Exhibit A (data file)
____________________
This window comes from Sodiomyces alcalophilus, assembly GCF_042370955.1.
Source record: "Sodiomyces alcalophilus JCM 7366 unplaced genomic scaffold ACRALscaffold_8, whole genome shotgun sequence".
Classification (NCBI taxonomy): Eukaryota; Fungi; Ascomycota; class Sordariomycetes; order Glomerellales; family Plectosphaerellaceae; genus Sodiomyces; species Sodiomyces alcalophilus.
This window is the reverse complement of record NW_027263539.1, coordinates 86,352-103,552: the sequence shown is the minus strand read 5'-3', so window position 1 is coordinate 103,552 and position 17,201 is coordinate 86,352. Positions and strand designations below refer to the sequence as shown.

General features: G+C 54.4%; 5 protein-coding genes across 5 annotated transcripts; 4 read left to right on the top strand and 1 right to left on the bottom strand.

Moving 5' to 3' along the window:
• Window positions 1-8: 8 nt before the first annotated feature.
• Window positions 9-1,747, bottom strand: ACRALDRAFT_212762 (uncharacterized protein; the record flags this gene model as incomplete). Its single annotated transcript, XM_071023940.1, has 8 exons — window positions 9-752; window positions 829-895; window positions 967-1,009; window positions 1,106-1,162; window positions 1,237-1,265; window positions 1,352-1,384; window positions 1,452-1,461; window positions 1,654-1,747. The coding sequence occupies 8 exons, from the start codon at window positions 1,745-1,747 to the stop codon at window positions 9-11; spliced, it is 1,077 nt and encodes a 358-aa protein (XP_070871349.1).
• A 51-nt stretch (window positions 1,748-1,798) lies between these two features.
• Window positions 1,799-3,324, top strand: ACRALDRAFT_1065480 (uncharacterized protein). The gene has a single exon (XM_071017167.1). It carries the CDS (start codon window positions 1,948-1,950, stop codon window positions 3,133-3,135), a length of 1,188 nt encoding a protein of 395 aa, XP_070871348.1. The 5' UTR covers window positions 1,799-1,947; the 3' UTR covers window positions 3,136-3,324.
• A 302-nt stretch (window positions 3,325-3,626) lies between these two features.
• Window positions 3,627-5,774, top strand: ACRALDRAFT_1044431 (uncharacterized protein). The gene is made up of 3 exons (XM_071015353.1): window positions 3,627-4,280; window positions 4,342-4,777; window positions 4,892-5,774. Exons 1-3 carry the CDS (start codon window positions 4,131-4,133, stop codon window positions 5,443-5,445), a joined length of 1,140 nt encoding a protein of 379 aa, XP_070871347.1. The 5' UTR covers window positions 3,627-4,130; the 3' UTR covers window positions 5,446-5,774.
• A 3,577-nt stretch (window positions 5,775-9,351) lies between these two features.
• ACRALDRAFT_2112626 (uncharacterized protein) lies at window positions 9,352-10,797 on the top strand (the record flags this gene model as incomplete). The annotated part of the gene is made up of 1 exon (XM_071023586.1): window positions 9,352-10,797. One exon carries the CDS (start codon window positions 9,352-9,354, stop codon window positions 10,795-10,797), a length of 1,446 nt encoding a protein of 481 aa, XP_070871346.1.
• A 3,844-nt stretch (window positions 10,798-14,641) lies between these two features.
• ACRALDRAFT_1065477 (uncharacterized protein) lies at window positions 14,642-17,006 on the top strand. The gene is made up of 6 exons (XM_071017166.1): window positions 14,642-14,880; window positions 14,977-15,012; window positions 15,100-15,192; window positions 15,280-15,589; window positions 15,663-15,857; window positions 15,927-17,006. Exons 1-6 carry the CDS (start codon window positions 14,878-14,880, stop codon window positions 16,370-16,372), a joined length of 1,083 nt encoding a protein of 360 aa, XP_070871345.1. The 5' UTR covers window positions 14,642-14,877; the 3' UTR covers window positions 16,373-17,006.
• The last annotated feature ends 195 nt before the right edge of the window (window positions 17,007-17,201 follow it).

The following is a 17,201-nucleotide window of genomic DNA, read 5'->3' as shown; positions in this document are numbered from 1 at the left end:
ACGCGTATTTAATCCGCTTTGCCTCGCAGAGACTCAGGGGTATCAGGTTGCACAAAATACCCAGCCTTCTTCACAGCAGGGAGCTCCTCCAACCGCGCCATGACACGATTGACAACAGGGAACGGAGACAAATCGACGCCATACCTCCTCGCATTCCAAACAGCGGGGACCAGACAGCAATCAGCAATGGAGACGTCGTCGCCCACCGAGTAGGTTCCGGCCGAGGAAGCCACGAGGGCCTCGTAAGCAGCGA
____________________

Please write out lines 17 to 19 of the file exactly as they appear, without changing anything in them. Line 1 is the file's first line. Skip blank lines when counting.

• The last annotated feature ends 195 nt before the right edge of the window (window positions 17,007-17,201 follow it).

The following is a 17,201-nucleotide window of genomic DNA, read 5'->3' as shown; positions in this document are numbered from 1 at the left end:
ACGCGTATTTAATCCGCTTTGCCTCGCAGAGACTCAGGGGTATCAGGTTGCACAAAATACCCAGCCTTCTTCACAGCAGGGAGCTCCTCCAACCGCGCCATGACACGATTGACAACAGGGAACGGAGACAAATCGACGCCATACCTCCTCGCATTCCAAACAGCGGGGACCAGACAGCAATCAGCAATGGAGACGTCGTCGCCCACCGAGTAGGTTCCGGCCGAGGAAGCCACGAGGGCCTCGTAAGCAGCGA